There’s no arguing with death but it is perfectly acceptable to insist on negotiating certain costs associated with dying.
“People often don’t realise that the so-called statutory fee for winding up an estate is not cast in stone. It’s a recommended fee that is open to negotiation – if you do so in time,” says Peter Prentice BDO SA Director.
Prentice says the recommended fee payable to an executor is 3.5% of the gross asset value of an estate (before deducting liabilities) plus value added tax.
However, there is no need to take this recommended fee at face value.
“You can negotiate an appropriate fee while you are still alive, either when drafting your will or when nominating your executors,” he says. “If you don’t do so, your beneficiaries will probably just have to accept paying the executor the standard fee of 3.5% plus VAT.”
Depending on the size and complexity of your estate, negotiating the fee upfront can save your beneficiaries significant amounts of money.
“We find there is a crossover point, usually between R1.3 million and R1.5 million of the value of an estate, beyond which the recommended tariff of 3.5% will exceed the time-based cost of winding up an estate. This in effect means that the tariff-based cost of 3.5% may be excessive relative to the time spent by the executor in winding up the estate.”
He says most estates are relatively straightforward to wind up, which is all the more reason to negotiate an appropriate winding up fee.
“It is important to make sure your executors will deliver value for money,” Prentice says. With this in mind, particularly when appointed as executors of large estates, BDO bills out on a time basis or the 3.5% plus VAT rate – whichever is less.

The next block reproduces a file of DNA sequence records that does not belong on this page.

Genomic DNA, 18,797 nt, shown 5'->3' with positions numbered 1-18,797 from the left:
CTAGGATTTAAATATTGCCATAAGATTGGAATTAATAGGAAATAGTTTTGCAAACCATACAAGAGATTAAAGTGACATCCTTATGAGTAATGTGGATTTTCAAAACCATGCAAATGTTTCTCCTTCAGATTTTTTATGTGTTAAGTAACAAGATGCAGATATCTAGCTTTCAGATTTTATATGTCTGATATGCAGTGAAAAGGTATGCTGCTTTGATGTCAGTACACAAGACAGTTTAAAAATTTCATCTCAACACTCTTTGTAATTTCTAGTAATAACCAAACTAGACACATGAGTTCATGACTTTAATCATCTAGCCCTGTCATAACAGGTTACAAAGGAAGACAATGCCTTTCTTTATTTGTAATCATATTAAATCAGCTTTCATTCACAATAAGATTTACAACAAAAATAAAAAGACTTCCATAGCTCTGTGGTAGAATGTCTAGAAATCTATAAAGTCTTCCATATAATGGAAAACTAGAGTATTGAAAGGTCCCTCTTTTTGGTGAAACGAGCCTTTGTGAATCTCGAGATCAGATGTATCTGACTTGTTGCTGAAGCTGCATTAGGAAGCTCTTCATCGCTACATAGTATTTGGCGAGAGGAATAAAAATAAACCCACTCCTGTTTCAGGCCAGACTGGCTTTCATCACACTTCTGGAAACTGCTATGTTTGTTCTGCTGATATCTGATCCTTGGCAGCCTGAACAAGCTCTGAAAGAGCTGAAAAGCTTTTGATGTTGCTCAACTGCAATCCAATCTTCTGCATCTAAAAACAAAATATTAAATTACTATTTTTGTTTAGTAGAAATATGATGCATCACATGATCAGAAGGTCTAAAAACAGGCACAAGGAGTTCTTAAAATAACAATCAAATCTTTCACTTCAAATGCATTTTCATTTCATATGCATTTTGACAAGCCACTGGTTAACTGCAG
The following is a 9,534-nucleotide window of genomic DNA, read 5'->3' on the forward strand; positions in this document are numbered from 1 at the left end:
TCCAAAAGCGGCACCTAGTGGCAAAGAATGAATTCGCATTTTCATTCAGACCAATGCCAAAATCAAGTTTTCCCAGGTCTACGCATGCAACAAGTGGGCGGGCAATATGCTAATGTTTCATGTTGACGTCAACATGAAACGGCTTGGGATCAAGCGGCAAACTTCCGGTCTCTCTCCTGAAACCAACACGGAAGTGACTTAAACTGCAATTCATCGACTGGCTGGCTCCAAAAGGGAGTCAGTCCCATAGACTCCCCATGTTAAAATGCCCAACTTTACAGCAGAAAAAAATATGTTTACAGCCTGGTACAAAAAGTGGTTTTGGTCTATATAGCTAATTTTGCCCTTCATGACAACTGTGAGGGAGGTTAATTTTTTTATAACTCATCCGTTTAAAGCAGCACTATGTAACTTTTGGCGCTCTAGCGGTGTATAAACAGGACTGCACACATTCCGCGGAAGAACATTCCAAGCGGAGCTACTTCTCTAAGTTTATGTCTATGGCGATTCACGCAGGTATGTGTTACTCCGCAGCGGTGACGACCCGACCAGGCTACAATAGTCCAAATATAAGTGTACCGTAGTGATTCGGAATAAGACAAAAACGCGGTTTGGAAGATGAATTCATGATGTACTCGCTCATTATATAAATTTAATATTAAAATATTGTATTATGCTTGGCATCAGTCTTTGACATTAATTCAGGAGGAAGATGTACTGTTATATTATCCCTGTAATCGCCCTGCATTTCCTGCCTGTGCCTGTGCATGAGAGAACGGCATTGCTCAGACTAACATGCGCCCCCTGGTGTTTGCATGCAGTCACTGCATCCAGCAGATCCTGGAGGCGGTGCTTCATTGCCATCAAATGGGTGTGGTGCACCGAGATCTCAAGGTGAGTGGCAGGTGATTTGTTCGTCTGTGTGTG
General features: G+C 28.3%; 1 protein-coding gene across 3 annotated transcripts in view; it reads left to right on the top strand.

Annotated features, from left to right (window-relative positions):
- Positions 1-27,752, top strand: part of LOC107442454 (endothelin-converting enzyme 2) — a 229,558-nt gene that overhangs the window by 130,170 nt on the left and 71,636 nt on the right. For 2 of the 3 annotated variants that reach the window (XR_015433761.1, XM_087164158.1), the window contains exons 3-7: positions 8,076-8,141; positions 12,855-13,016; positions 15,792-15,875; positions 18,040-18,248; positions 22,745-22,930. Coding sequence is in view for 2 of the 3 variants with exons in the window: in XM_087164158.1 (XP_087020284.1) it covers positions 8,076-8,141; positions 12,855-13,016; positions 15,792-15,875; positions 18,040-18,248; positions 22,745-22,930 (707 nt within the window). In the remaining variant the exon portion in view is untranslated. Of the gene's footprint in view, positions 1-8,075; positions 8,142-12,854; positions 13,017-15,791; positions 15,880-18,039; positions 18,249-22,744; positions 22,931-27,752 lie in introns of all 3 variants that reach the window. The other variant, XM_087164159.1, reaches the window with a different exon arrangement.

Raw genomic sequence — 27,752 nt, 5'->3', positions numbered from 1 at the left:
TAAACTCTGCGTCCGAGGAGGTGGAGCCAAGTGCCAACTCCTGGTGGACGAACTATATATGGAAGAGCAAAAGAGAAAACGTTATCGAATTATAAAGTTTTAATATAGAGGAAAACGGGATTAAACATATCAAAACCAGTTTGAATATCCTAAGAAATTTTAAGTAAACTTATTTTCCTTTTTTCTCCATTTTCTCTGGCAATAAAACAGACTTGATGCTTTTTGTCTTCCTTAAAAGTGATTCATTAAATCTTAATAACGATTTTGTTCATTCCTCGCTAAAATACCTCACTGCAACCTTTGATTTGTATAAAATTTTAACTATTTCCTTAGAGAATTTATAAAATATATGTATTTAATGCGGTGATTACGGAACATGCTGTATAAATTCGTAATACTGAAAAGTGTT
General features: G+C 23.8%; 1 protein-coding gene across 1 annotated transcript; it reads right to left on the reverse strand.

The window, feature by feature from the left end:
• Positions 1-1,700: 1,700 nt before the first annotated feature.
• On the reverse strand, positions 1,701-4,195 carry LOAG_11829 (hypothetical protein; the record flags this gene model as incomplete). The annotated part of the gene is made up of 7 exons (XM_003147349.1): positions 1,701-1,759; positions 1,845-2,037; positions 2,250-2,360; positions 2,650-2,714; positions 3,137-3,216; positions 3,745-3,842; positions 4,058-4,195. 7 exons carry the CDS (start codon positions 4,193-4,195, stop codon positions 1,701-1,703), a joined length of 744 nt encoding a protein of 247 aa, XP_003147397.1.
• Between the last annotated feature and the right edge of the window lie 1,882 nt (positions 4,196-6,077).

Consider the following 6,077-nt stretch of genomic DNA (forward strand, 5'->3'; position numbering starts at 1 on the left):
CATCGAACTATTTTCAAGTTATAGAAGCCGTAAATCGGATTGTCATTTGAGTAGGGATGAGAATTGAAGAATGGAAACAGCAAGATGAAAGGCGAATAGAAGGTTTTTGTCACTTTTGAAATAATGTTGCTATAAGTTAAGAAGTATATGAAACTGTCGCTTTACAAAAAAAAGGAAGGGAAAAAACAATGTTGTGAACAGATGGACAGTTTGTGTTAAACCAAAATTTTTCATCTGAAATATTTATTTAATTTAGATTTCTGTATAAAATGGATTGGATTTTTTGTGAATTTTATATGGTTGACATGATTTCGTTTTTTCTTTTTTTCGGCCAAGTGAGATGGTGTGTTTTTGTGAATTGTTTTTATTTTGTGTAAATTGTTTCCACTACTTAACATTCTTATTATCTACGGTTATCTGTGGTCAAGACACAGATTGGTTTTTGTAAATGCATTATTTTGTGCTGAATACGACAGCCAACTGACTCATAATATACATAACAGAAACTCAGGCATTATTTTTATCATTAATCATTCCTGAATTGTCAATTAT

Another factor to take into account when doing your estate planning is the further charge that executors can claim in respect of income earned by the estate during the period between date of death and date of distribution to beneficiaries.
“Subsequent to the date of death, the executor will realise and accumulate the proceeds of certain assets and invest the proceeds,” he explains.
“The executor is entitled to charge 6% plus VAT of all the income earned from those investments.”
This again underlines the need to minimise your beneficiaries’ financial load and make sure they receive value for money from your executors.
“Value for money means that ideally, your estate should be attended to correctly and as speedily as possible – bearing in mind that the Masters offices have slowed down quite considerably,” says Prentice.
“It currently takes between six months and a year to wind up an estate, and complicated estates will take even longer.”
He says open channels of communication between your beneficiaries and the executors are critical.
“Your beneficiaries should be kept in the loop so that they know what is happening at various stages in the winding up process. Most importantly, you need to make sure your executor is someone you trust.”
Peter Prentice - BDO SA Advisory Service Director